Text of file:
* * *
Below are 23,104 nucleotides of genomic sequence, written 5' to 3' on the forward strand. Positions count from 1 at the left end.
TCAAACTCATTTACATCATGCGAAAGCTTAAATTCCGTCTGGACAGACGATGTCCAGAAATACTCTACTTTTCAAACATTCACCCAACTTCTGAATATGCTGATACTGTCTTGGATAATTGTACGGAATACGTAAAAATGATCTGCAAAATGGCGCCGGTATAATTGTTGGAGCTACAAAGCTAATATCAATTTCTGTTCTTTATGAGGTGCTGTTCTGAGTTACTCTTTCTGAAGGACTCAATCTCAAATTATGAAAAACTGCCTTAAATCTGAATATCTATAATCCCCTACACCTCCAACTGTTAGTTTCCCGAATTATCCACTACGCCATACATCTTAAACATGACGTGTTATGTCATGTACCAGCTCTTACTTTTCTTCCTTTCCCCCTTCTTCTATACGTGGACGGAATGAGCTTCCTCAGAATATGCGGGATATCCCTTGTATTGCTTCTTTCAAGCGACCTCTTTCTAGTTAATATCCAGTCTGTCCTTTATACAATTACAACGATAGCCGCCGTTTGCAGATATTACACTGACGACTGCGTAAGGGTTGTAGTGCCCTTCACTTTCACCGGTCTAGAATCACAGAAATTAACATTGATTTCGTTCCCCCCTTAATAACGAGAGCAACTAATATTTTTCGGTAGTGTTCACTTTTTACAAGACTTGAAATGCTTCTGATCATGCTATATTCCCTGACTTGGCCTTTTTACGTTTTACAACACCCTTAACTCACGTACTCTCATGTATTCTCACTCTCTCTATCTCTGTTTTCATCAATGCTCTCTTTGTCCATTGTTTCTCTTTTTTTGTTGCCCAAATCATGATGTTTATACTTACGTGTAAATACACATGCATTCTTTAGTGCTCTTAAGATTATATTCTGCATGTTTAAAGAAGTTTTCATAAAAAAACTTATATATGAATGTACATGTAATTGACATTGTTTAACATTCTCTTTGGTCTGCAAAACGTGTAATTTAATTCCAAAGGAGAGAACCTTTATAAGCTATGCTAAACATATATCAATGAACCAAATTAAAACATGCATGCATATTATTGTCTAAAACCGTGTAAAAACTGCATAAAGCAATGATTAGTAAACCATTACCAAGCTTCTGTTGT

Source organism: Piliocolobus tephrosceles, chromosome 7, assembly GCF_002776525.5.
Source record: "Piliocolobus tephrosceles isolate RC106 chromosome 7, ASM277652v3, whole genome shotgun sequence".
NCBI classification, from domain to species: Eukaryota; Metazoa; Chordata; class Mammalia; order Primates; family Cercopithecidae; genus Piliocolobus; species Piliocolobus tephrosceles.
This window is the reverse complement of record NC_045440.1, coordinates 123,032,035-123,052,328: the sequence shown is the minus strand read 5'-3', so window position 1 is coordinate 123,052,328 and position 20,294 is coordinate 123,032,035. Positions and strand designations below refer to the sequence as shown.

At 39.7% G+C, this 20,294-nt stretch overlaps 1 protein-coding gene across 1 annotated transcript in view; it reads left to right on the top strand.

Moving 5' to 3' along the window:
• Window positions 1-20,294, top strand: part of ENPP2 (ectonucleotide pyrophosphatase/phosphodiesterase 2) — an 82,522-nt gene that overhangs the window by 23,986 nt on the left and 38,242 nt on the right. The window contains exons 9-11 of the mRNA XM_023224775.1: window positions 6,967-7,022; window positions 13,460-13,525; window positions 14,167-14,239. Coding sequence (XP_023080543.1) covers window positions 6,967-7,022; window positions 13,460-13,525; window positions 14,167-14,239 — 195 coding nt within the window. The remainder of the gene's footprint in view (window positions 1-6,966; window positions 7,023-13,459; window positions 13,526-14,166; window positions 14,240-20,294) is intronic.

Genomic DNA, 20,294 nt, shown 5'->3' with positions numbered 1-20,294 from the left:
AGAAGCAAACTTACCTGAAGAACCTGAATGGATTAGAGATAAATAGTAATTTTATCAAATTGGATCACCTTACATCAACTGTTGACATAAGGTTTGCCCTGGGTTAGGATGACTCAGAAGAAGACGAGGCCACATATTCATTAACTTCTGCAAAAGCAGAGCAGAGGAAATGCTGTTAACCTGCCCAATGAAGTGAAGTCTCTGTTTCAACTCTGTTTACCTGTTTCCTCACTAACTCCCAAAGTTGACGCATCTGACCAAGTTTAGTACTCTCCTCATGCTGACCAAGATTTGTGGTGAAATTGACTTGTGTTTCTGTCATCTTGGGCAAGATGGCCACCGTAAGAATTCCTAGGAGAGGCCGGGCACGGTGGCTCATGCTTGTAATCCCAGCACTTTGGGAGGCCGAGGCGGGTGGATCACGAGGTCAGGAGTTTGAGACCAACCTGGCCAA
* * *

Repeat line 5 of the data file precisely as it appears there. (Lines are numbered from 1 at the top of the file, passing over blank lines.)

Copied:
NCBI classification, from domain to species: Eukaryota; Metazoa; Chordata; class Mammalia; order Primates; family Cercopithecidae; genus Piliocolobus; species Piliocolobus tephrosceles.